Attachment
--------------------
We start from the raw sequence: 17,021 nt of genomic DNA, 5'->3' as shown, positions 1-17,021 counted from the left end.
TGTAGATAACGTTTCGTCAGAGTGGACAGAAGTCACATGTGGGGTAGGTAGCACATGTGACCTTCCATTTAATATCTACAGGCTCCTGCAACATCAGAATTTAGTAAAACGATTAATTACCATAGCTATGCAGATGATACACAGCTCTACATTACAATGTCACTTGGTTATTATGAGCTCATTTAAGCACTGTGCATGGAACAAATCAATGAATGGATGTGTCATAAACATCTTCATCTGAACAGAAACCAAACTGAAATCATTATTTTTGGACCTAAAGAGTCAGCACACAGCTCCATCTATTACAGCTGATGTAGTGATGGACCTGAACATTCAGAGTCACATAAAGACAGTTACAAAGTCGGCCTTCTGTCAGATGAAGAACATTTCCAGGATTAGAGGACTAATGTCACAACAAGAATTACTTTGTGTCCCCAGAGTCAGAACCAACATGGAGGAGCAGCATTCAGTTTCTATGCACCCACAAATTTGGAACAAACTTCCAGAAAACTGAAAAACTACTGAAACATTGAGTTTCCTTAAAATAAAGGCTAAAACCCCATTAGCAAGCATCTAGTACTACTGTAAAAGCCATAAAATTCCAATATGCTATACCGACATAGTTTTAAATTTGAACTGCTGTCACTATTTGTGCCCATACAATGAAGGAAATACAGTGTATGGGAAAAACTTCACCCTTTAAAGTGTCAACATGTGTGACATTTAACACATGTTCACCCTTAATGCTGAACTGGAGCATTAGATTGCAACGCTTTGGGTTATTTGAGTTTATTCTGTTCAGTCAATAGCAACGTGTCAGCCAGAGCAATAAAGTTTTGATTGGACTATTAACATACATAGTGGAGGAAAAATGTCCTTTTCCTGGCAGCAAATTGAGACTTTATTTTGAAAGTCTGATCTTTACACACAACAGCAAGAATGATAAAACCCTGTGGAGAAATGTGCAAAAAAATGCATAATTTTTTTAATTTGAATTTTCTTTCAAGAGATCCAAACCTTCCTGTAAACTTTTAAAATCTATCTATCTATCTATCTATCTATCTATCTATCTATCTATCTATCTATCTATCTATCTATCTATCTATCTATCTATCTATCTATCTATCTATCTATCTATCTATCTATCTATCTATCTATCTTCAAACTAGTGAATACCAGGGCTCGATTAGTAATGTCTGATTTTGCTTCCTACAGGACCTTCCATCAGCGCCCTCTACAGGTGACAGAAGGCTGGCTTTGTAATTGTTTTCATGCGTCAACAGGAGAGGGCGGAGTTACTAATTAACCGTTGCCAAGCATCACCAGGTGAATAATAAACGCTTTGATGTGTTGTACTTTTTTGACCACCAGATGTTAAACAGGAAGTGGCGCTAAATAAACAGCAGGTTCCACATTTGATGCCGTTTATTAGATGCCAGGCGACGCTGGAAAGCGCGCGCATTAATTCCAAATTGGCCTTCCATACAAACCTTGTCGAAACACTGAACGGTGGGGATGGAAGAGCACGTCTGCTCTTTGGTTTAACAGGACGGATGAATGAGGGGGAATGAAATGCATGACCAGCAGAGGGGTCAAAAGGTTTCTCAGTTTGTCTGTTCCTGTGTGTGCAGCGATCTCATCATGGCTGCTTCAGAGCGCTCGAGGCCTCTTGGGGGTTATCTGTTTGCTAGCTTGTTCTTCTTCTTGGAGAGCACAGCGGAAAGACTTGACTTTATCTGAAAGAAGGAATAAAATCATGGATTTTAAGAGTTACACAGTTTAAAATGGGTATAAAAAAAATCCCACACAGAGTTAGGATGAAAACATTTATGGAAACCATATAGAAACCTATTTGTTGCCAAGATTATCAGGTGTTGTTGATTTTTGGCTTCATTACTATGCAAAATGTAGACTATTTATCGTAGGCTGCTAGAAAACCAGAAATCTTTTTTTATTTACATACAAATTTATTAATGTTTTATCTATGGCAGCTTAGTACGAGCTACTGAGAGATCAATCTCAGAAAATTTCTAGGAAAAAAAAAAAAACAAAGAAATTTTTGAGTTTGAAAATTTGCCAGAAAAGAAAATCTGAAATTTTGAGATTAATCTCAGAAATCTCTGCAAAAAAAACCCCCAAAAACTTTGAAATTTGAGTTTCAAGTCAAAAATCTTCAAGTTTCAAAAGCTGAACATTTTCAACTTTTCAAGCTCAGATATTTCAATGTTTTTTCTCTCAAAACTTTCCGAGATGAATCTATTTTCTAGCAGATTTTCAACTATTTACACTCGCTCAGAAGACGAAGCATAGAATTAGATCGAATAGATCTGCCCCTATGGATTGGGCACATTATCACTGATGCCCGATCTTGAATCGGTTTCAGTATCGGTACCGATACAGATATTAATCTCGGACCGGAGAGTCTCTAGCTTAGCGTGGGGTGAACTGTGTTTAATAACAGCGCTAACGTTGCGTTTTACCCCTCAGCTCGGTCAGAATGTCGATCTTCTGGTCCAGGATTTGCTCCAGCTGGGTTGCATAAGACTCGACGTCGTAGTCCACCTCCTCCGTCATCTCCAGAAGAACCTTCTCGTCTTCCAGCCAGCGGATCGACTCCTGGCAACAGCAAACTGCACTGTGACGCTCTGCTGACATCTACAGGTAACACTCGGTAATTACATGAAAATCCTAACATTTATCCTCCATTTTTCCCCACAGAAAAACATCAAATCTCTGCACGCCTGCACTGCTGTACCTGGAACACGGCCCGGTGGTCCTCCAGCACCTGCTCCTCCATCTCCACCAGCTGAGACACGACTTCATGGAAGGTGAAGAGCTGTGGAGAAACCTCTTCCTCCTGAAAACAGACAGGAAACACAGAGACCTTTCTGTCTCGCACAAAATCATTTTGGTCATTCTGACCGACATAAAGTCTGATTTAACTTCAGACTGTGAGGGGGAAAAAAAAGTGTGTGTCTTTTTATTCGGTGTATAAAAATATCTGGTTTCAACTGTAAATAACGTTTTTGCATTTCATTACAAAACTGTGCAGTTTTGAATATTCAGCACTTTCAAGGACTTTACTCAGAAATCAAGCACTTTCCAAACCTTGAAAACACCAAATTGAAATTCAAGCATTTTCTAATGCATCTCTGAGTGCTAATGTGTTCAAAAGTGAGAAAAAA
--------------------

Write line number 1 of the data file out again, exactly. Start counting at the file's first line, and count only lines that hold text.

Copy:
We start from the raw sequence: 17,021 nt of genomic DNA, 5'->3' as shown, positions 1-17,021 counted from the left end.